Edited by Stephen P. Osborne and Louise Brown
Chapter 34: Innovations in structure: experience from local government in the UK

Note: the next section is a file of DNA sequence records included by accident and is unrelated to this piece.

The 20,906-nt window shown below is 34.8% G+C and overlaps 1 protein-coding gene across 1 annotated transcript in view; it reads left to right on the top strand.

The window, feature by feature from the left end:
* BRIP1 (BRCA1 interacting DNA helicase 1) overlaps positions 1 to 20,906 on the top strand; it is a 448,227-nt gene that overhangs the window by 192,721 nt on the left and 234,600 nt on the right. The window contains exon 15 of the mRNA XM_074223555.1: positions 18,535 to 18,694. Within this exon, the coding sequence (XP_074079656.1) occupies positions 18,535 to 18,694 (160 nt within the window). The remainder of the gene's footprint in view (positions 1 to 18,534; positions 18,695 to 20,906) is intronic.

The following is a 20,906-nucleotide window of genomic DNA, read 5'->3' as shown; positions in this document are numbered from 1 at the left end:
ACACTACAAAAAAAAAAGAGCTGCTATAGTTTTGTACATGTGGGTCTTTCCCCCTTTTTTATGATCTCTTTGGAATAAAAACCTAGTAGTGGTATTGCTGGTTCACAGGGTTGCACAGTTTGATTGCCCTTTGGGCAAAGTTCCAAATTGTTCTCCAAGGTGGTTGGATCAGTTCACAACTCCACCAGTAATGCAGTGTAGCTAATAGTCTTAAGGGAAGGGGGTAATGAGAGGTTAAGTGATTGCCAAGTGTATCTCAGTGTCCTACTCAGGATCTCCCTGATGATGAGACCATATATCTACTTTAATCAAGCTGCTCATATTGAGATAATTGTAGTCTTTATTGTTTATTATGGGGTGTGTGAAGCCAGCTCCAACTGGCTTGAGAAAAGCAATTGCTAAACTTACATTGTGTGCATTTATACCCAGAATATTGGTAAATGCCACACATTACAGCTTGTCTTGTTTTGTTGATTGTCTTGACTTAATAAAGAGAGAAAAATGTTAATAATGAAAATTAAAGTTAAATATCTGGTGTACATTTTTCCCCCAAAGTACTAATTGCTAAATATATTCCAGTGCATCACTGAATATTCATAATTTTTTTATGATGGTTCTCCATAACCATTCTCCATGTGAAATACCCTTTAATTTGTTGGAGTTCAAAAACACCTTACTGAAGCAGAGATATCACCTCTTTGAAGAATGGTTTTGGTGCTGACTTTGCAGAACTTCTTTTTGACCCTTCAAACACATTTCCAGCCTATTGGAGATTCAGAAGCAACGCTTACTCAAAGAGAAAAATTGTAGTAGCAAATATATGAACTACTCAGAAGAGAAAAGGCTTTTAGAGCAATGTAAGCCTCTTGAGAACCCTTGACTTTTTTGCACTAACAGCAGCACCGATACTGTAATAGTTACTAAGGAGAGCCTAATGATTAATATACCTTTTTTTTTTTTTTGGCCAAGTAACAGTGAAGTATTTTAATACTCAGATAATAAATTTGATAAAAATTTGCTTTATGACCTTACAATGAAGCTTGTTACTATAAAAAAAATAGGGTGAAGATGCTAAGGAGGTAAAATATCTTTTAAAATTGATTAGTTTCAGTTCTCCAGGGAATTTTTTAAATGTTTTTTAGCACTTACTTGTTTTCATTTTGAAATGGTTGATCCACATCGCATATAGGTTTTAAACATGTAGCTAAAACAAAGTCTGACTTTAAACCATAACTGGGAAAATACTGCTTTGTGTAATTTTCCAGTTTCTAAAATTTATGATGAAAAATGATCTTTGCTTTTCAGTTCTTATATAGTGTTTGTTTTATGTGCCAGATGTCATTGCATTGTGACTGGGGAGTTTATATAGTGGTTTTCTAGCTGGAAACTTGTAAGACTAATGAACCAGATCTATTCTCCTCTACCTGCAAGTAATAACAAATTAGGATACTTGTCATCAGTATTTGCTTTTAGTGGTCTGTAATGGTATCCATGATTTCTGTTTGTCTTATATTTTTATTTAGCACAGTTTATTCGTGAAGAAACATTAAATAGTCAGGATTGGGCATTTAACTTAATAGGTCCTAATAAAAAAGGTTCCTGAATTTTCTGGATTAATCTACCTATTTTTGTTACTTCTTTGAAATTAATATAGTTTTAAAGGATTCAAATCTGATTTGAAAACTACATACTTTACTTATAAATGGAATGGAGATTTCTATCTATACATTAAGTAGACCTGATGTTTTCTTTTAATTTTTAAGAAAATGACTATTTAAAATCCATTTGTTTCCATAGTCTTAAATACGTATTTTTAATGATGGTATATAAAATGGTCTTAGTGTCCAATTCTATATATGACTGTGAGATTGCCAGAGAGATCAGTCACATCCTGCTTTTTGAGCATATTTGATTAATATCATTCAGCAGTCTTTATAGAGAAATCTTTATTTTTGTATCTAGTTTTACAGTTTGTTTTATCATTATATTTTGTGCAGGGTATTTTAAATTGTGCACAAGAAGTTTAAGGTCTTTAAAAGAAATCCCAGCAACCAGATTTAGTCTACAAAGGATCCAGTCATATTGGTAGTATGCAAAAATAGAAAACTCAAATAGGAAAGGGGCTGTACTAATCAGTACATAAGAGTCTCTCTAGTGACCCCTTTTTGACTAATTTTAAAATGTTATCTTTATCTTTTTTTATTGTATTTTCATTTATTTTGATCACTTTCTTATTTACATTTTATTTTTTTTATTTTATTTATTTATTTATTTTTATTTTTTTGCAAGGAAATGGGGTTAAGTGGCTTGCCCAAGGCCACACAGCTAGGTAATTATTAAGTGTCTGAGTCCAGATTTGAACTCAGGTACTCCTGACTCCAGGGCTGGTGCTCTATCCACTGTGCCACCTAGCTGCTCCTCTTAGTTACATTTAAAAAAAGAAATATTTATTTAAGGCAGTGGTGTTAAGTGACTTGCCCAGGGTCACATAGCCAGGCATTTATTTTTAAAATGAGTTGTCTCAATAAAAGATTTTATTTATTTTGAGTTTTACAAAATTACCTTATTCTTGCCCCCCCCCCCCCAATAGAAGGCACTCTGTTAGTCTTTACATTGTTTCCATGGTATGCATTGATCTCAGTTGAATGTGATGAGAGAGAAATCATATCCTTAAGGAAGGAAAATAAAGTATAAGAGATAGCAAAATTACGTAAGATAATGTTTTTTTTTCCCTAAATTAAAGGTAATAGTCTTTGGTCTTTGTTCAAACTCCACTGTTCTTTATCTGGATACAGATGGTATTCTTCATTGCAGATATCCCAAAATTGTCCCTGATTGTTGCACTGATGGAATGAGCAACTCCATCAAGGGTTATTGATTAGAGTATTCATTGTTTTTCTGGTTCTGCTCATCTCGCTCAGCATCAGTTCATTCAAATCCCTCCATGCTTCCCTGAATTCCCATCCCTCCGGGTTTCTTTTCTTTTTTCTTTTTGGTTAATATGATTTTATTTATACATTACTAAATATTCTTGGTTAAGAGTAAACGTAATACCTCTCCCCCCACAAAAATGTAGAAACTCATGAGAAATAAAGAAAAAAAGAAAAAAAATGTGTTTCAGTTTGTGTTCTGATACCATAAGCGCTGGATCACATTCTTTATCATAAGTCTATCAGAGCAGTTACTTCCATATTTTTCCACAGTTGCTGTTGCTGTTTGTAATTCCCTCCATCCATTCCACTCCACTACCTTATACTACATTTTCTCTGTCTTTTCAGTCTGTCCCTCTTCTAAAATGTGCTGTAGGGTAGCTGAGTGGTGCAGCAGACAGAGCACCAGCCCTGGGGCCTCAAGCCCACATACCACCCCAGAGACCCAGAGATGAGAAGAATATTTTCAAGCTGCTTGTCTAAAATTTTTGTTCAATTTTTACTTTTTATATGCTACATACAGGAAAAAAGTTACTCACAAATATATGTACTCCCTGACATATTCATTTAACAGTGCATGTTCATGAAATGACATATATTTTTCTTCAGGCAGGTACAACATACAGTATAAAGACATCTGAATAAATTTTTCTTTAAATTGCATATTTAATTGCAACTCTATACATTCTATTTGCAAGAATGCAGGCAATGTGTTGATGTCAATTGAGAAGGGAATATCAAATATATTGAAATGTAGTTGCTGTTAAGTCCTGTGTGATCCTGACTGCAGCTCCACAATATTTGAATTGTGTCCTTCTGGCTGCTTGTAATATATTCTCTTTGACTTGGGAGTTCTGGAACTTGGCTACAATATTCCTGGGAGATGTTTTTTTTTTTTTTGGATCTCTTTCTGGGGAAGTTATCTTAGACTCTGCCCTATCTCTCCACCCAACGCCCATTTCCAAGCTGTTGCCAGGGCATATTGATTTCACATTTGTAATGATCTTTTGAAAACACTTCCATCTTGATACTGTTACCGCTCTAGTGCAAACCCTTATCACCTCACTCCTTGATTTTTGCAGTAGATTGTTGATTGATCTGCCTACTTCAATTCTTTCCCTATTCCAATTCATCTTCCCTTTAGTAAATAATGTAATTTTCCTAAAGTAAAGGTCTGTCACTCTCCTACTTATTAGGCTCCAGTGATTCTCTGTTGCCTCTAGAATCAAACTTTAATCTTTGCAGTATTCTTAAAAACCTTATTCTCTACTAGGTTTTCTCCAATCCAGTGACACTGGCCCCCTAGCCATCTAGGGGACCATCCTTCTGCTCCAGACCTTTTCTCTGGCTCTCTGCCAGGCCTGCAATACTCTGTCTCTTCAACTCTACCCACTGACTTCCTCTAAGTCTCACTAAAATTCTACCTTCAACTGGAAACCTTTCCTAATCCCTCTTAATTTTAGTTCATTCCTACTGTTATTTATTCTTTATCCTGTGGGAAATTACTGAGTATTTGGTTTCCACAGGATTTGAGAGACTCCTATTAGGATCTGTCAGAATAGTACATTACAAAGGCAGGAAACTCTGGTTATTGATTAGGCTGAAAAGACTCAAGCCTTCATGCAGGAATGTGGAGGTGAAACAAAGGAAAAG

Structural innovation in the public sector typically involves the amalgamation of small organizations into a new bigger body, the disaggregation of large organizations into smaller units or the development of platforms for the shared delivery of services by several agencies. Such reforms have a long history as a response to both perceived weaknesses in service provision and a desire to reap gains in efficiency (March and Olson 1983). Invariably, debates on the appropriate structures for public service delivery often concentrate on the issue of scale, especially the optimum client population size in terms of its relationship with costs, effectiveness and democratic responsiveness. The impact of this issue has been especially apparent at the local level, particularly in the UK where central government has displayed a predilection for centrally mandated structural innovation in response to the perceived inefficiency of smaller local governments (John 2010). Prior to the advent of devolution of administrative powers to Northern Ireland, Scotland and Wales, innovations in the structure of UK local government had tended to take the form of vertical consolidation and horizontal amalgamation of small units into larger ones, in an attempt to reap scale economies associated with bigger bureaucratic organizations.
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